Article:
Wilson chuckled "If there's been rubbing, coming out of the closet would be a lot more dramatic."

"You don't have enough drama in your life?" House asked, then smacked himself upside the head. "Of course you don't. Why else would you weasel your way into so many of my cases?"

"Be careful who you compare to a rodent," Wilson warned, pointing a finger at House, "or I might stop contributing to those cases."

"Oh no," House said confidently, and waggled his eyebrows. "You wouldn't. You never can resist."

Wilson sighed and ostentatiously checked his watch. "It's two minutes after. You're safe."

"You're between me and the door."

"And that's the only reason you're not leaping up off your bucket, I'm sure," Wilson said dryly, but he stood and turned to open the door anyway. House watched idly while Wilson grabbed the door knob and twisted.

Nothing happened.

Wilson paused for a long moment, then tried the knob again. Still nothing. Irritably, he twisted it back and forth a few times. Some mechanism rattled and clicked, but the door didn't open. "House," Wilson said, not turning around, "did you lock this door?"

"No. But then, I wasn't the last person to come in here."

Wilson shot a look over his shoulder and tried the door again, as if the lock would have magically released while his attention was diverted. Alas, no such luck. "Well, I didn't lock it. I haven't got any reason to lock myself into a janitorial closet. It must be automatic."

"Uh oh." House couldn't keep the trace of amusement out of his tone.

Wilson spun around and put his hands on his hips. "Greg."

"You know," House pointed out, "most people use last names or full names to chide someone. What do you think it says about you that you use my first name?"

"I don't want to be locked in a storage closet all night," Wilson said adamantly.

They wouldn't be locked in all night. After all, the janitorial staff would need to get their supplies to clean up. But who was House to point that out when Wilson was working up such righteous anger? "I guess you'd better find some way out of here, then."

"I had better?"

House shrugged. "I'm quite comfortable," he tapped his bucket with the end of his cane. "You're the one who wants out of the closet."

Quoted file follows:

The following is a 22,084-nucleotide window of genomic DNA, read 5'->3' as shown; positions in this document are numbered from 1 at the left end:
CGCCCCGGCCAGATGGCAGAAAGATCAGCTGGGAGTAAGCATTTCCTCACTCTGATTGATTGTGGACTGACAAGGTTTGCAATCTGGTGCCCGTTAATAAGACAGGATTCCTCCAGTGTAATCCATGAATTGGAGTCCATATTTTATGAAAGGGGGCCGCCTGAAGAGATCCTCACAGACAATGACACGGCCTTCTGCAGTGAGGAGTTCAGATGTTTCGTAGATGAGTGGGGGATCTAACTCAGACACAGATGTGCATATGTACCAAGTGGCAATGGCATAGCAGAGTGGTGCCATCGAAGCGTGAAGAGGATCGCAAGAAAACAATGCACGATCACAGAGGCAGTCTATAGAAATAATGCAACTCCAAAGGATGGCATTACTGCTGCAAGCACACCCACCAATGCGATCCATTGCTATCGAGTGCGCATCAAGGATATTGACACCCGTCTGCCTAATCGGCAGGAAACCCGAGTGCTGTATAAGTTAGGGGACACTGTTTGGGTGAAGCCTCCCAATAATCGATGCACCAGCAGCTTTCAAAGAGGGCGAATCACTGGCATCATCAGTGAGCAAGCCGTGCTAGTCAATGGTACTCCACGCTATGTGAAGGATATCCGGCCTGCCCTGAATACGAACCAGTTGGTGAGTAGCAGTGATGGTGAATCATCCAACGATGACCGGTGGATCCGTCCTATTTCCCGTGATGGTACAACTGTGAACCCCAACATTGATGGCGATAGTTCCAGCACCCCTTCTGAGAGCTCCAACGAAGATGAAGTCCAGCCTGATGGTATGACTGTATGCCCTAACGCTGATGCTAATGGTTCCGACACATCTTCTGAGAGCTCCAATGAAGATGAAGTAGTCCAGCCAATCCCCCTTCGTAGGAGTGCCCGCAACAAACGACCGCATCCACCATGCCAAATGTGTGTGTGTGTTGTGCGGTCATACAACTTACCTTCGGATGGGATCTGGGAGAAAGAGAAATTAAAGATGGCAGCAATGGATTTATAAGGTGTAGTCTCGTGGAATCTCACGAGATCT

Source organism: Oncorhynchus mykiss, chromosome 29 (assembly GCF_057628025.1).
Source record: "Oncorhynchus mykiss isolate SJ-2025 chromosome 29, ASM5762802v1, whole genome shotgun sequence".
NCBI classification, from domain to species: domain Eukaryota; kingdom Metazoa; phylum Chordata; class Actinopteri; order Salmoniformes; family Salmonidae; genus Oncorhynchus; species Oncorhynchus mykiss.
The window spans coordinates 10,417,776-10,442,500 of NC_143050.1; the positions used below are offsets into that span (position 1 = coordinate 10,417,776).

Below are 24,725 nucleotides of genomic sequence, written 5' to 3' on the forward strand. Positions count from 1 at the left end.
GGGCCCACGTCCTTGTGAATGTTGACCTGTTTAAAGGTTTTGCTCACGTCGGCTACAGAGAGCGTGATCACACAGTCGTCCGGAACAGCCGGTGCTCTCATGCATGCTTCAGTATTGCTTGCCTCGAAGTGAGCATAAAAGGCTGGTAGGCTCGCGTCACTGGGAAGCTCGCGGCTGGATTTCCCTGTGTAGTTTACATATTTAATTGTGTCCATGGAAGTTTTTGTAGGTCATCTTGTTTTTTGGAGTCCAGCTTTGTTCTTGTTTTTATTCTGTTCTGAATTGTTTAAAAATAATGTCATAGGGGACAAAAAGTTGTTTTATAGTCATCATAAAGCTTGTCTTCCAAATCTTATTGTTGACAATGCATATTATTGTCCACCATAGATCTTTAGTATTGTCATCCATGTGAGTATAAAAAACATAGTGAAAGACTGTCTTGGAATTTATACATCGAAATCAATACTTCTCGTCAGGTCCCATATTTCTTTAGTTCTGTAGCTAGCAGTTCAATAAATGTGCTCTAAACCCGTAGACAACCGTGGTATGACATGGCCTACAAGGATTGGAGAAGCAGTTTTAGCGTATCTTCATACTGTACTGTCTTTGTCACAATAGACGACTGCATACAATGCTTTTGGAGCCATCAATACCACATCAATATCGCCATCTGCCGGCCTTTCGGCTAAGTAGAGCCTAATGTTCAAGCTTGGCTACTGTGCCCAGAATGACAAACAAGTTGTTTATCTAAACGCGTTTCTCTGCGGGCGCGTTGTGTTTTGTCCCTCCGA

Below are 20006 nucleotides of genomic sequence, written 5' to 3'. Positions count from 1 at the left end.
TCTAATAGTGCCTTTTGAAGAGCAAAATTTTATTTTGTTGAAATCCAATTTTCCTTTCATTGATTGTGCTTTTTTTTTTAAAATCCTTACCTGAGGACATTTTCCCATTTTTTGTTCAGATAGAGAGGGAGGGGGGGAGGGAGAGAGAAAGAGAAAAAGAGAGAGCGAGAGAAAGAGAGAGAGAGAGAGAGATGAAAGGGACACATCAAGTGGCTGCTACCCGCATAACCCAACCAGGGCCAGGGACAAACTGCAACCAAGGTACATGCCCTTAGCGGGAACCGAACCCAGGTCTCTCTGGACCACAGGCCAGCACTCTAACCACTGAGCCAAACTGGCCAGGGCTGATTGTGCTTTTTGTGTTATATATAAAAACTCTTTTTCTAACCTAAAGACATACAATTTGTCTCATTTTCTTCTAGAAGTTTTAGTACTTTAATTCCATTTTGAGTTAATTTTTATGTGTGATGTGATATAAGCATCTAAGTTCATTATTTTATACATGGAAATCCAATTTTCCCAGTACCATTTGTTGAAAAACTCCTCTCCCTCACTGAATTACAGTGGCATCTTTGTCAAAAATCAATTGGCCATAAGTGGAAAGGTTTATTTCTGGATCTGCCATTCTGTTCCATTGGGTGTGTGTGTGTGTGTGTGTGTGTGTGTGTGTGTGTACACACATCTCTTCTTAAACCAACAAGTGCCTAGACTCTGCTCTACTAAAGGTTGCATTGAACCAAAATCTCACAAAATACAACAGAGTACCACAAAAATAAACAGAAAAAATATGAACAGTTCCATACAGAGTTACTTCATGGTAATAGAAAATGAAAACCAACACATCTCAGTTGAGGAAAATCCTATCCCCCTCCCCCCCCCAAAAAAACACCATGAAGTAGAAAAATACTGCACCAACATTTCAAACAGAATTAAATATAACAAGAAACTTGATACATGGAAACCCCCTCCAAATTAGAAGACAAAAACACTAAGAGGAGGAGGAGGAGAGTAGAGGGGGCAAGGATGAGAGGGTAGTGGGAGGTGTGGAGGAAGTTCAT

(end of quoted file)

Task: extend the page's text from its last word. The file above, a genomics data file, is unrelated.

Wilson released an explosive breath. "Sometimes I can't believe you," he muttered, and started examining the ceiling. House followed his gaze and found a good size air duct at the top of one of the walls. Tilting his head to the side, he considered. Yup, Wilson's shoulders would just about fit.

"Air duct," he said, and pointed.

Wilson stared at it for a moment and then looked back at House. "You're kidding."

"You wanted out of here. I'm just pointing out the options."

Muttering, Wilson considered the position of the air duct, the contents of the shelves, and the breadth of his own shoulders. House could see the precise moment when he realized it was possible and held out his hand for Wilson's lab coat just as the man stripped it off.

Draping the coat over his knee--James would kill him if he just dropped it on the floor--House watched appreciatively as the other man's ascent of the shelves began. It really was too bad Wilson was so attached to the lab coat. It concealed some of his best...assets.

At the top of the shelves a little improvisation involving a nail file (and why had he been carrying a nail file?) released the flat slotted screws securing the grate over the duct. Wilson laid the grate and screws carefully aside on the top shelf, presumably to be replaced later, and contemplated the inside of the air duct.

"How are you going to get in there?" House asked curiously, leaning forward on his cane. James had gotten much farther than he'd really expected. Maybe he was living out some secret childhood spy fantasy.

"With great agility," Wilson replied, voice echoing a little inside the duct. "Which means it's a damn good thing you weren't locked in here own your own."

House let that go. He was having much too much fun watching Wilson squirm into the narrow opening of the air duct to spoil the show now. Arms, head, and shoulders disappeared into the wall in sequence, leaving Wilson's ass and legs hanging down over the shelves. He scrabbled a little with his feet, blindly trying to find the next highest shelf to push off of.

Naturally, this was when the door opened.

House grinned at the janitor who looked in on them and waved him away. Frowning, the janitor glanced from House to Wilson's lower half and back, and opened his mouth to speak, pointing at the mop and Wilson's abandoned bucket. House shook his head and mouthed, five minutes. The janitor shrugged, spreading his hands, and left. Behind him, the door swung shut again.

At the audible thump and click, Wilson's twitching feet stilled. "House?"


"Was that the door?"

"Yes, why--oh!" House grinned broadly, but of course, Wilson couldn't see him. "I'm sorry, I forgot. Well. Just as well you're most of the way into that duct."

Wilson's answering curse echoed.